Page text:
A permanent Chairman COSC will require organisational restructuring to be effective
By Ajai Shukla
Business Standard, 3rd Dec 13
The government’s readiness to appoint a four-star general as India’s first tri-service military chief, reported in this paper on Monday (“Government poised to appoint tri-service chief”, Dec 2), will be widely welcomed. For decades, India’s strategic community has urged the creation of a single-point military advisor to the government, who would also oversee matters that relate to all three services.
Yet, it would be insufficient to merely appoint army chief, General Bikram Singh, as the first permanent Chairman of the Chiefs of Staff Committee (Chairman COSC), and bump up Lieutenant General (Lt Gen) Anil Chait as army chief. If these appointments are not accompanied by structural reform, they might seem no more than cynical ploys with an eye on the coming elections.
It must be remembered that the Naresh Chandra Task Force (NCTF) last year recommended the appointment of a permanent Chairman COSC as a “half-way house”. This was after the ministry of defence (MoD) had shrunk from appointing an empowered five-star officer as Chief of Defence Staff (CDS), which the Kargil Review Committee had recommended in 1999 and a Group of Ministers (GoM) subsequently endorsed in 2001. An earlier compromise involved the setting up of an Integrated Defence Staff (IDS), commanded by a three-star officer, which has not succeeded in taking on many functions from an army, navy and air force that guard their turf zealously. Without structural empowerment of the new Chairman COSC, he might turn out to be no more than an IDS chief with one additional star.
“The approach recommended by the Naresh Chandra Task Force is to create an organisation around an appointment rather than create an organisation and then consider appointments best suited for the system,” says Rajneesh Singh of the Institute for Defence Studies and Analyses.
The first structural issue that must be addressed, say analysts like Dr Anit Mukherjee, is the absence of integration between the MoD and the three service headquarters. Instead of manning MoD departments with a mix of bureaucrats and military personnel who function jointly, there is a bizarre two-stage system in which the military proposes and the MoD rejects. Army, navy and air force headquarters, which are categorised as “attached offices” to the MoD, submit proposals and recommendations to the MoD for sanction. The MoD, with every crucial decision-making position manned by non-specialised civilians, seldom accepts these proposals. Usually these are sent back with queries, with this back and forth delaying action endlessly.
The mere appointment of a permanent Chairman COSC will do little to resolve this issue. The new appointment must be charged with ensuring substantive integration between the MoD and the three services, in coordination with the defence secretary. The COSC headquarters must have an even mix of military officers and bureaucrats, with cross-posting being extended to the MoD and the service headquarters.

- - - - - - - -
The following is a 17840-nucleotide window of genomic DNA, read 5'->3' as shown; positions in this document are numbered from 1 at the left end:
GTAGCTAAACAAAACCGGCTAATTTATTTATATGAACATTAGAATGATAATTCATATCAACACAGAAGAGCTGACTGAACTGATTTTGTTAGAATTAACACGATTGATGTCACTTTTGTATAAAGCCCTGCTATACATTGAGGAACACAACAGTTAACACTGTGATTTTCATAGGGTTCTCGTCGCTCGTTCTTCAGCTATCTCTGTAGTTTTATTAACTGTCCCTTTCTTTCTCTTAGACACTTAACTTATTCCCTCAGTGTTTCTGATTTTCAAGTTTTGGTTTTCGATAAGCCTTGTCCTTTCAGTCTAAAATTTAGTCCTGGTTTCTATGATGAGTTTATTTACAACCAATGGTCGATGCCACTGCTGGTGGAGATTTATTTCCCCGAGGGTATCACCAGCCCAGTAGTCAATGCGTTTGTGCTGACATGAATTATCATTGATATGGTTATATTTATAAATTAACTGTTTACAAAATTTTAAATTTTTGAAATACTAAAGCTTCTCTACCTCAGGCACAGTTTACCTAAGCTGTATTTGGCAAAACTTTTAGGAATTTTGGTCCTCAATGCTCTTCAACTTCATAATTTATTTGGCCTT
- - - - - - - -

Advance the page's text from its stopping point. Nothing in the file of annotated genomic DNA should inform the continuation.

A second identified problem is the unhealthy concentration of power within the three military headquarters. The service chiefs function as chiefs of staff and also commanders-in-chief, managing the gamut of operations, policy planning, human resources, training and equipping. With operations understandably enjoying precedence, there is little emphasis on long range force structuring, equipment planning and human resource development.
One solution is to charge theatre commanders with responsibility for operations, while army, navy and air force headquarters could handle policy planning, force structuring and administration. The COSC’s integrated headquarters could handle inter-service coordination, with the Chairman COSC the government’s go-to person for military matters.
Creating the structures for this separation must be a specified task of the new Chairman COSC. One option is the creation of US-style integrated theatre commands, with regional commanders allocated army, navy and air force units for their operational tasks. For example, the currently separate southern commands of the army, navy and air force could be integrated into a single tri-service command that could optimally harness the combat power of all three services.
Modern western militaries follow one of two distinct models. The US, with its global responsibilities, has independent theatre commands, such as the Pacific Command, Central Command, etc. Each of these are equipped with land, air and sea units, bureaucrats and political departments needed for independent campaigns. The theatre commander, a four-star general or admiral, reports directly to the US president, through the secretary for defense. In Washington, there is a centralized Joint Chiefs of Staff Committee (JCSC), headed by a five-star chairman. The army, navy, air force and marine corps chiefs plan, train and develop human resources, leaving the theatre commanders free to handle operations independently.
The smaller British, French, Canadian and Australian militaries place their army, navy, air force and marine units directly under their respective four-star service chiefs. These service chiefs answer to a five-star Chief of Defence Staff, who could be from any service. The CDS reports to the minister in charge of defence.